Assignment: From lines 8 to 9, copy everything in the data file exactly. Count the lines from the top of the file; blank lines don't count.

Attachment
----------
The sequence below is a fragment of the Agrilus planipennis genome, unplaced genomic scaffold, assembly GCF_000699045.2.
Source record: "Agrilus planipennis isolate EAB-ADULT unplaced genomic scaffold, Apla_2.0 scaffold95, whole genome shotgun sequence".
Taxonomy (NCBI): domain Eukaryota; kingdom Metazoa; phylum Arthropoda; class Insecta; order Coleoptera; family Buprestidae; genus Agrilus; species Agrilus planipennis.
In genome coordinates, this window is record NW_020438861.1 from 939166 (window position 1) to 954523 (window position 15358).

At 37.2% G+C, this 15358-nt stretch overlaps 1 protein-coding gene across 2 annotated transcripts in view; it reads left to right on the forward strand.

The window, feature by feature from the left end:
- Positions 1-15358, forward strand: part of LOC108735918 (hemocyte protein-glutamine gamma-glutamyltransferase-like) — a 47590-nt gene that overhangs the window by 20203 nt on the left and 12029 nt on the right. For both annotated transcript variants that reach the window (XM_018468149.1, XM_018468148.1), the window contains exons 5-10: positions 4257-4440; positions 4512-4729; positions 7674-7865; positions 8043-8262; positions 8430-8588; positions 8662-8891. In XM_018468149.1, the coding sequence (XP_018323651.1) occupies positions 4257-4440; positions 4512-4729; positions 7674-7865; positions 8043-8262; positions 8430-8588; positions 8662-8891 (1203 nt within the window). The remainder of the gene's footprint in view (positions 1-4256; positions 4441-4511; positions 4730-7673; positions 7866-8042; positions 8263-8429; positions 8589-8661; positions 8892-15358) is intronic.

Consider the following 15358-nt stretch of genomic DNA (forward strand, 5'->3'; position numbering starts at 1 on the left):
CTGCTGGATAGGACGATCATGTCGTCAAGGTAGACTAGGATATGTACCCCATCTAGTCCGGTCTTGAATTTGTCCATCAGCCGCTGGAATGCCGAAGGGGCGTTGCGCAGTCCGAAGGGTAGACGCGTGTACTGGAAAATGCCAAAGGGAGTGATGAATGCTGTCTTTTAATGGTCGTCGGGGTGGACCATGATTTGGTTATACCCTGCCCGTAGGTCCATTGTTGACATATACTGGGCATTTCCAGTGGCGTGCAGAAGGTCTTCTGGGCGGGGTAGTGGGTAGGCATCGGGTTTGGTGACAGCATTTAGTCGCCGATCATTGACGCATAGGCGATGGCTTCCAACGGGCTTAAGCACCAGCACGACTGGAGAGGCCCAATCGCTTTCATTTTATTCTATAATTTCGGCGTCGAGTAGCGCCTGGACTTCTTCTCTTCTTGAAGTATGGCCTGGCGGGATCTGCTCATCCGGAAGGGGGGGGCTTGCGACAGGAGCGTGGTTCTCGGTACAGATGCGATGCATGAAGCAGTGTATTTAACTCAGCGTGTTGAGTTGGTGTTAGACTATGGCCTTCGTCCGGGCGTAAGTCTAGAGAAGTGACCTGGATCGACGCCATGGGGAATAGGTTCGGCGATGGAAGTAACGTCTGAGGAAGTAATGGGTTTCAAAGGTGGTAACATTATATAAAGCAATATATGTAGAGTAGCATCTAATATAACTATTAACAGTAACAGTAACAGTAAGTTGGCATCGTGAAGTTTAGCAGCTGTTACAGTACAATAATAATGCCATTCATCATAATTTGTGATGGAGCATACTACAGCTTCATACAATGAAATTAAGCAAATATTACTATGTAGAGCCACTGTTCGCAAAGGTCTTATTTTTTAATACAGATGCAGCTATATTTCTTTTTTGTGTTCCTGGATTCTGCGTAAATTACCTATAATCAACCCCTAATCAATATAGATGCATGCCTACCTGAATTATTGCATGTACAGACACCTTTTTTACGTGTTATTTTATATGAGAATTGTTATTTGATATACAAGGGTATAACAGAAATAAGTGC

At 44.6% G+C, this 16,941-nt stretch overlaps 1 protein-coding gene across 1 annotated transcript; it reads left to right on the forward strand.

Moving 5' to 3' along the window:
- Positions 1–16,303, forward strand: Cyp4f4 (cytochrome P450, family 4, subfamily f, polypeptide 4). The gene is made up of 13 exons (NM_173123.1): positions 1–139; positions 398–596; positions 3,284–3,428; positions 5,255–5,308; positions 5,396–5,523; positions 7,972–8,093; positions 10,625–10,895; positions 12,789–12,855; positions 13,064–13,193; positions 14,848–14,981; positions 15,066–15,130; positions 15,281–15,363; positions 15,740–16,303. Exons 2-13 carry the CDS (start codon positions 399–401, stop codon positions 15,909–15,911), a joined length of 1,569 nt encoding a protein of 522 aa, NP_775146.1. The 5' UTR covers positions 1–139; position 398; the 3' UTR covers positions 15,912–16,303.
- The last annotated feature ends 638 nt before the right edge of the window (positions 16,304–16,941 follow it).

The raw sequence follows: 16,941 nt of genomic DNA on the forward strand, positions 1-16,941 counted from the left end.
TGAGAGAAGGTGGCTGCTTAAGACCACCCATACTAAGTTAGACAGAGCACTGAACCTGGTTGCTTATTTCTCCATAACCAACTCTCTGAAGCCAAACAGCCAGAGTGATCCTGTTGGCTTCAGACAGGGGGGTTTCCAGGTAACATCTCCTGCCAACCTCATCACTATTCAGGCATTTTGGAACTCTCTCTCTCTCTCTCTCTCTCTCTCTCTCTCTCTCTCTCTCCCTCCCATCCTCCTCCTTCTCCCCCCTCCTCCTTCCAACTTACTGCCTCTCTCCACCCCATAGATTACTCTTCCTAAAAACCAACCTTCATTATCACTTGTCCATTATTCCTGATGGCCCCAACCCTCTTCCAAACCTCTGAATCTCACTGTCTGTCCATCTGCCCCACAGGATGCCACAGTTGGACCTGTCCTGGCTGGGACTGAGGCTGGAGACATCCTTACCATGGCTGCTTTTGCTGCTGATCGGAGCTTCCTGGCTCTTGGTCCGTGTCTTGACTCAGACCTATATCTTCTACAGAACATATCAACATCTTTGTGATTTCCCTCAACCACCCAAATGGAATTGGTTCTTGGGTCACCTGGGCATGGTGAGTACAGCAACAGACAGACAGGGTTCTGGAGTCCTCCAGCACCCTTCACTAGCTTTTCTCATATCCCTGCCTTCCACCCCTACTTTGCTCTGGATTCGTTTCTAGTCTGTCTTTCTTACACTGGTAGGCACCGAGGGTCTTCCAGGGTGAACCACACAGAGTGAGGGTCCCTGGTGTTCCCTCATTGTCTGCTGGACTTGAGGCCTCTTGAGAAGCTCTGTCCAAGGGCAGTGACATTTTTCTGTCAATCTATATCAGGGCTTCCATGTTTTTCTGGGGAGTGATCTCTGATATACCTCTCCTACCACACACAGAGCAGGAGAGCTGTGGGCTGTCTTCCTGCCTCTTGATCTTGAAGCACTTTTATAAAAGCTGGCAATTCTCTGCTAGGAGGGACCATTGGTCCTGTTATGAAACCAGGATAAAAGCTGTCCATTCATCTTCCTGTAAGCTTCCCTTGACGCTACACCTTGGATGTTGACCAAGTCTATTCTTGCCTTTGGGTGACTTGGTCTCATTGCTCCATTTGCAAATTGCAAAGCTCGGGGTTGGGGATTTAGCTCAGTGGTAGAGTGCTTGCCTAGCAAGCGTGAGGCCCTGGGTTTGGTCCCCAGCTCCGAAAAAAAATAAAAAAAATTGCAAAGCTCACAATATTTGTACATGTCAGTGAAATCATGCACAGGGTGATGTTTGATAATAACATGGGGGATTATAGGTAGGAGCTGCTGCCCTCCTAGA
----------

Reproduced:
Consider the following 15358-nt stretch of genomic DNA (forward strand, 5'->3'; position numbering starts at 1 on the left):
CTGCTGGATAGGACGATCATGTCGTCAAGGTAGACTAGGATATGTACCCCATCTAGTCCGGTCTTGAATTTGTCCATCAGCCGCTGGAATGCCGAAGGGGCGTTGCGCAGTCCGAAGGGTAGACGCGTGTACTGGAAAATGCCAAAGGGAGTGATGAATGCTGTCTTTTAATGGTCGTCGGGGTGGACCATGATTTGGTTATACCCTGCCCGTAGGTCCATTGTTGACATATACTGGGCATTTCCAGTGGCGTGCAGAAGGTCTTCTGGGCGGGGTAGTGGGTAGGCATCGGGTTTGGTGACAGCATTTAGTCGCCGATCATTGACGCATAGGCGATGGCTTCCAACGGGCTTAAGCACCAGCACGACTGGAGAGGCCCAATCGCTTTCATTTTATTCTATAATTTCGGCGTCGAGTAGCGCCTGGACTTCTTCTCTTCTTGAAGTATGGCCTGGCGGGATCTGCTCATCCGGAAGGGGGGGGCTTGCGACAGGAGCGTGGTTCTCGGTACAGATGCGATGCATGAAGCAGTGTATTTAACTCAGCGTGTTGAGTTGGTGTTAGACTATGGCCTTCGTCCGGGCGTAAGTCTAGAGAAGTGACCTGGATCGACGCCATGGGGAATAGGTTCGGCGATGGAAGTAACGTCTGAGGAAGTAATGGGTTTCAAAGGTGGTAACATTATATAAAGCAATATATGTAGAGTAGCATCTAATATAACTATTAACAGTAACAGTAACAGTAAGTTGGCATCGTGAAGTTTAGCAGCTGTTACAGTACAATAATAATGCCATTCATCATAATTTGTGATGGAGCATACTACAGCTTCATACAATGAAATTAAGCAAATATTACTATGTAGAGCCACTGTTCGCAAAGGTCTTATTTTTTAATACAGATGCAGCTATATTTCTTTTTTGTGTTCCTGGATTCTGCGTAAATTACCTATAATCAACCCCTAATCAATATAGATGCATGCCTACCTGAATTATTGCATGTACAGACACCTTTTTTACGTGTTATTTTATATGAGAATTGTTATTTGATATACAAGGGTATAACAGAAATAAGTGC